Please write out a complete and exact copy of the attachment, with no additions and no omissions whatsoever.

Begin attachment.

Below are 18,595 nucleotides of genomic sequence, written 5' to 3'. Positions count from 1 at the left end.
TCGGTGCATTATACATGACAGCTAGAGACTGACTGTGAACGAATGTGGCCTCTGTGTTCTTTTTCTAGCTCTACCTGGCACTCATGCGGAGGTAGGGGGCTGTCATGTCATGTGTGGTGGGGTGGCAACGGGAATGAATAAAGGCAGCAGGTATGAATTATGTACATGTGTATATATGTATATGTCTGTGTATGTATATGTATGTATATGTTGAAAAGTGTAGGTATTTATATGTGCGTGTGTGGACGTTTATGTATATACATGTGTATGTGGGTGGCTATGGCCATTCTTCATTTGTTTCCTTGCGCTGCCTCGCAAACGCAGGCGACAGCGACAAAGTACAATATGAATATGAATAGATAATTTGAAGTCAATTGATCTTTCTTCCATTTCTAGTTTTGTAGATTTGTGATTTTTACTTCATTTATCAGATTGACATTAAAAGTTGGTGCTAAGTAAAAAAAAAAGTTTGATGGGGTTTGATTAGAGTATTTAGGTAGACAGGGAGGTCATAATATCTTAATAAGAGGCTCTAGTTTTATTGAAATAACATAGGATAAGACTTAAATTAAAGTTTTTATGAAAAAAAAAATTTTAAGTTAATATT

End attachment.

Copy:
Below are 18,595 nucleotides of genomic sequence, written 5' to 3'. Positions count from 1 at the left end.
TCGGTGCATTATACATGACAGCTAGAGACTGACTGTGAACGAATGTGGCCTCTGTGTTCTTTTTCTAGCTCTACCTGGCACTCATGCGGAGGTAGGGGGCTGTCATGTCATGTGTGGTGGGGTGGCAACGGGAATGAATAAAGGCAGCAGGTATGAATTATGTACATGTGTATATATGTATATGTCTGTGTATGTATATGTATGTATATGTTGAAAAGTGTAGGTATTTATATGTGCGTGTGTGGACGTTTATGTATATACATGTGTATGTGGGTGGCTATGGCCATTCTTCATTTGTTTCCTTGCGCTGCCTCGCAAACGCAGGCGACAGCGACAAAGTACAATATGAATATGAATAGATAATTTGAAGTCAATTGATCTTTCTTCCATTTCTAGTTTTGTAGATTTGTGATTTTTACTTCATTTATCAGATTGACATTAAAAGTTGGTGCTAAGTAAAAAAAAAAGTTTGATGGGGTTTGATTAGAGTATTTAGGTAGACAGGGAGGTCATAATATCTTAATAAGAGGCTCTAGTTTTATTGAAATAACATAGGATAAGACTTAAATTAAAGTTTTTATGAAAAAAAAAATTTTAAGTTAATATT